Volcanic eruptions recorded in the Illimani ice core (Bolivia): 1918–1998 and Tambora periods M. De Angelis1, J. Simões1,2, H. Bonnaveira1, J.-D. Taupin3, and R. J. Delmas1 1LGGE, CNRS and Université Joseph Fourier, Grenoble-Saint Martin d’Hères, France 2Institute of Geosciences, Federal University of Rio Grande do Sul, Porto Alegre, Brazil 3LGGE, IRD, Grenoble-Saint Martin d’Hères, France
Abstract. Acid layers of volcanic origin detected in polar snow and ice layers are commonly used to
document past volcanic activity on a global scale or, conversely, to date polar ice cores.
Although most cataclysmic eruptions of the last two centuries (Pinatubo, El
Chichon, Agung, Krakatoa, Cosiguina, Tambora, etc.) occurred in the tropics, cold tropical glaciers have not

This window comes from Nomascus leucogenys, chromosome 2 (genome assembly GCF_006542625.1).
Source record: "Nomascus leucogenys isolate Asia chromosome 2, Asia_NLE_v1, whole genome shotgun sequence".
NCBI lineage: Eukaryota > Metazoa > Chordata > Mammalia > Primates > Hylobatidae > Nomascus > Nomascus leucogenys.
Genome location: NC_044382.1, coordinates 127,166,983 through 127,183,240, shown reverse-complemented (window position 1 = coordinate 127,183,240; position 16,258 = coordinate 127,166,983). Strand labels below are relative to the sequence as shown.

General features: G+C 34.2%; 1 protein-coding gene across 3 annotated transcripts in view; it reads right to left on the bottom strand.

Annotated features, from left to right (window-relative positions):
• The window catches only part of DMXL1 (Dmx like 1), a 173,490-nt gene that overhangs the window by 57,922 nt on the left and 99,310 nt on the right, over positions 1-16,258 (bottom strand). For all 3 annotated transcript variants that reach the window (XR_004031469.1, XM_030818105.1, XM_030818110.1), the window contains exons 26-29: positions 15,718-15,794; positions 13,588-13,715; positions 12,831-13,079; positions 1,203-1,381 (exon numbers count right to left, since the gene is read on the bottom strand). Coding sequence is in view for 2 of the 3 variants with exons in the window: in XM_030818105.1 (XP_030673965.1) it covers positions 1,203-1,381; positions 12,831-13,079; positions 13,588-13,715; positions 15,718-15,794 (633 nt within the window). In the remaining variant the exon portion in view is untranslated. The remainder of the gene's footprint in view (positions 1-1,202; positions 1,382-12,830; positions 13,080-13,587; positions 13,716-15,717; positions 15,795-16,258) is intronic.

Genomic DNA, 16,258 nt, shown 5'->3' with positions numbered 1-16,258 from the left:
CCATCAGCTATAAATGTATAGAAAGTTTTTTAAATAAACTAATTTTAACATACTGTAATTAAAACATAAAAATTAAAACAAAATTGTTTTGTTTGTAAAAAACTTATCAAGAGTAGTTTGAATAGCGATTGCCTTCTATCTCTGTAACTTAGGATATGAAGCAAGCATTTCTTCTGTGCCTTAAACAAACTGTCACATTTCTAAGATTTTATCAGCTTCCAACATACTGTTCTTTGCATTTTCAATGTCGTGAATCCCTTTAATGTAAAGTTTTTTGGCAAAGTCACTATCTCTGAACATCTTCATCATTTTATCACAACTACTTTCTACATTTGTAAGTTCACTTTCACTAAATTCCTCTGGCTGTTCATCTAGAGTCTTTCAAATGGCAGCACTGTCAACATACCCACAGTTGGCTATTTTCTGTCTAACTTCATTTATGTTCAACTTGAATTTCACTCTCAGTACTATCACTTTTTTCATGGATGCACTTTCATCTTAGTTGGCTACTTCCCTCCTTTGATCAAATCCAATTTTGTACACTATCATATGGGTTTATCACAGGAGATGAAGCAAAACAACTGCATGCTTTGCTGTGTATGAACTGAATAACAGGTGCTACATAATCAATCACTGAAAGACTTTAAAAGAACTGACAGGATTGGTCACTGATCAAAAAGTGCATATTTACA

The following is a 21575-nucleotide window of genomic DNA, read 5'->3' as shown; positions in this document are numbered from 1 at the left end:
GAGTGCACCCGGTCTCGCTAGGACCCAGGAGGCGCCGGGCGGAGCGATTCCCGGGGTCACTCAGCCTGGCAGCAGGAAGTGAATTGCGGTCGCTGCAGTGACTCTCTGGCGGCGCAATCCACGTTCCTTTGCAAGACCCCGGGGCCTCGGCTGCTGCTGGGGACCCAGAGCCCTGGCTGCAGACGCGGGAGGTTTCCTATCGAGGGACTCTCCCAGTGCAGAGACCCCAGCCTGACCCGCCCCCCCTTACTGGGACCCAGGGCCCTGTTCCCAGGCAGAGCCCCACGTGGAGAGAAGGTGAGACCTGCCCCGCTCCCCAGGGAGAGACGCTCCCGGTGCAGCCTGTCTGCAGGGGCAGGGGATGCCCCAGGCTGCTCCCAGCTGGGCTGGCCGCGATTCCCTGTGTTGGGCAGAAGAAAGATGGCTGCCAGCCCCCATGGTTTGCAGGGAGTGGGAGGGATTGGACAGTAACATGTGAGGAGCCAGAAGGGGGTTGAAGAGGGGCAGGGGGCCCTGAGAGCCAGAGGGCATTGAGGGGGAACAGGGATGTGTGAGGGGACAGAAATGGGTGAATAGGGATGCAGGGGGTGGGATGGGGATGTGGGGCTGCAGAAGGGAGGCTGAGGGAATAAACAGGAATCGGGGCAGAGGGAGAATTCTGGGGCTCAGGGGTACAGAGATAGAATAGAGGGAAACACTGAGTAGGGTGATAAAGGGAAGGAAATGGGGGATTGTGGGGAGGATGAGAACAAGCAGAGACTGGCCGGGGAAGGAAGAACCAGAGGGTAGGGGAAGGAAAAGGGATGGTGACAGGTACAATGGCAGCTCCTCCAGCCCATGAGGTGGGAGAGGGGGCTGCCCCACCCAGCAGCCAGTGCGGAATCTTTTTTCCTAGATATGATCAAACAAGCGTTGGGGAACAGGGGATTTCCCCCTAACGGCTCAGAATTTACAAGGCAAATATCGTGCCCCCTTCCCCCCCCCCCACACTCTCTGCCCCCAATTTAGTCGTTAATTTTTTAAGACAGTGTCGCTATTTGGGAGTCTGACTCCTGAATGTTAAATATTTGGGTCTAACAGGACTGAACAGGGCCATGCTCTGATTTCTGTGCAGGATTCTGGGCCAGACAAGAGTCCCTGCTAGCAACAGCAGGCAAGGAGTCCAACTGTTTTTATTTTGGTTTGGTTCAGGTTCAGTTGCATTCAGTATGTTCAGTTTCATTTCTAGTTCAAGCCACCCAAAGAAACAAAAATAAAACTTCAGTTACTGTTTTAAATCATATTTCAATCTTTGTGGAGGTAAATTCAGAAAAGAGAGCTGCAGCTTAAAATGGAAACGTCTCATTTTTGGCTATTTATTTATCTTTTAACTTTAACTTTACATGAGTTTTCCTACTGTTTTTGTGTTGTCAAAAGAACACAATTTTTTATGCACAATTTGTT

been used for the reconstruction of past volcanism. The glaciochemical study of a
137 m ice core drilled in 1999 close to the summit of Nevado Illimani (Eastern Bolivian Andes,
16°37' S, 67°46' W, 6350 m asl) demonstrates, for the first time, that such eruptions are
recorded by both their tropospheric and stratospheric deposits. An 80-year ice sequence
(1918-1998) and the Tambora years have been analyzed in detail. In several cases, ash,
chloride and fluoride were also detected. The ice records of the Pinatubo (1991), Agung
(1963) and Tambora (1815) eruptions are discussed in detail. The potential impact of less
important regional eruptions is discussed.
Citation: De Angelis, M., Simões, J., Bonnaveira, H., Taupin, J.-D., and Delmas, R. J.: Volcanic eruptions recorded in the Illimani ice core (Bolivia): 1918–1998 and Tambora periods, Atmos. Chem. Phys., 3, 1725-1741, doi:10.5194/acp-3-1725-2003, 2003.